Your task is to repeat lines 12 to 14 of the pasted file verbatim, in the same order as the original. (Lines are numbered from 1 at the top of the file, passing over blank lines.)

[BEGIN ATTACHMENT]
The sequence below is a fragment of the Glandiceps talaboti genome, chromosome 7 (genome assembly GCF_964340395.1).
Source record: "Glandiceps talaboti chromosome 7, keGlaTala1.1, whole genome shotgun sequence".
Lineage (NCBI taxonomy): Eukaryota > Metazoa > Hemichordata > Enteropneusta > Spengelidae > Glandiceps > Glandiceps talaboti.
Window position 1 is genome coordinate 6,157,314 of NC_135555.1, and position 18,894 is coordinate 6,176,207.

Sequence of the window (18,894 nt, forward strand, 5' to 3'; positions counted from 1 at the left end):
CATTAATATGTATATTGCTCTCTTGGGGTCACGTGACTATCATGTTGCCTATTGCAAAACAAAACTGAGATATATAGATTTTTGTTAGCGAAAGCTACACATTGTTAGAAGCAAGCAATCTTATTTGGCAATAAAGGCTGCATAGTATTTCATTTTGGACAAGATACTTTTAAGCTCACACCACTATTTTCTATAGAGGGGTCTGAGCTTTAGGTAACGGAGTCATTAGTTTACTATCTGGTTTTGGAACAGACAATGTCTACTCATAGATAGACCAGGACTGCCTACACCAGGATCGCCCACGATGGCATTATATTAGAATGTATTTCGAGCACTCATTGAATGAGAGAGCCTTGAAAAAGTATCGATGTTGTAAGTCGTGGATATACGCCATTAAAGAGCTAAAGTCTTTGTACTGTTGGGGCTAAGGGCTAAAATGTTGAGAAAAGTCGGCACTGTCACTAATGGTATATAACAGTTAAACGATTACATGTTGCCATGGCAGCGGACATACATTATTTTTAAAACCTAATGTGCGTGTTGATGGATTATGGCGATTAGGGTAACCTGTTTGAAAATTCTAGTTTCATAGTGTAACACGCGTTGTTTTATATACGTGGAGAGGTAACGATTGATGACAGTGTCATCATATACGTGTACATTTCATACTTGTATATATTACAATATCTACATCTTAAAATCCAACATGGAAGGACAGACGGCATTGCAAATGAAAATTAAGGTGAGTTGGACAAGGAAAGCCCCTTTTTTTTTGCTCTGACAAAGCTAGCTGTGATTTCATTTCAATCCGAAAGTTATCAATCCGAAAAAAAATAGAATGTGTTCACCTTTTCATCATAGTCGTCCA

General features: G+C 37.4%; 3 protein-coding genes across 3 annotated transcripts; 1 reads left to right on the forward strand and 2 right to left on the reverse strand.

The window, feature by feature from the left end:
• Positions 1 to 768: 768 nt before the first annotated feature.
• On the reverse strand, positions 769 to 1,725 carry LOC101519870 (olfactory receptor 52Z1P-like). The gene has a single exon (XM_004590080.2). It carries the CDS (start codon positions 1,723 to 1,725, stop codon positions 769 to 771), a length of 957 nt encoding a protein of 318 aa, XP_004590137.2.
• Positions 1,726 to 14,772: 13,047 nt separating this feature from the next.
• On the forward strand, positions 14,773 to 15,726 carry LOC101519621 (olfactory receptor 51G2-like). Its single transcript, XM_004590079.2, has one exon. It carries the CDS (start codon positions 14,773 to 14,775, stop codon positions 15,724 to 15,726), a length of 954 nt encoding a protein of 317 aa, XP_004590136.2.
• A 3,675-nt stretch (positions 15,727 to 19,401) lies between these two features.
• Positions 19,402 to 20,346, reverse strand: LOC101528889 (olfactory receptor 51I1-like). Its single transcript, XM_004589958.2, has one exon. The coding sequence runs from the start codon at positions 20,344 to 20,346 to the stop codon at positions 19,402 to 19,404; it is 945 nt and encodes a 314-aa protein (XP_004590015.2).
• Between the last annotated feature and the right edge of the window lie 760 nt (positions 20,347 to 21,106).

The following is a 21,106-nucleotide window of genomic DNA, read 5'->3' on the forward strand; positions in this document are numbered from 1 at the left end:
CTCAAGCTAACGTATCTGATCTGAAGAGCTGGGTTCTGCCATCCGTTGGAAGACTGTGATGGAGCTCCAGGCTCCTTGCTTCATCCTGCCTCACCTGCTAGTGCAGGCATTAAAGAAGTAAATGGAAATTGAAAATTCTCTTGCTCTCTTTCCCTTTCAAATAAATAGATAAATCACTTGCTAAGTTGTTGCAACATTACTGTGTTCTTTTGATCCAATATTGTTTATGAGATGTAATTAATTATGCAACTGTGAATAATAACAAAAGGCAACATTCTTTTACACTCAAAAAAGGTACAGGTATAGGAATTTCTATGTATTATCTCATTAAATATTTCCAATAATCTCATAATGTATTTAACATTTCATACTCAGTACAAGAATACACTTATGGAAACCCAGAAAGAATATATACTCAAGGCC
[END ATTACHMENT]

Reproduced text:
• On the forward strand, positions 14,773 to 15,726 carry LOC101519621 (olfactory receptor 51G2-like). Its single transcript, XM_004590079.2, has one exon. It carries the CDS (start codon positions 14,773 to 14,775, stop codon positions 15,724 to 15,726), a length of 954 nt encoding a protein of 317 aa, XP_004590136.2.
• A 3,675-nt stretch (positions 15,727 to 19,401) lies between these two features.
• Positions 19,402 to 20,346, reverse strand: LOC101528889 (olfactory receptor 51I1-like). Its single transcript, XM_004589958.2, has one exon. The coding sequence runs from the start codon at positions 20,344 to 20,346 to the stop codon at positions 19,402 to 19,404; it is 945 nt and encodes a 314-aa protein (XP_004590015.2).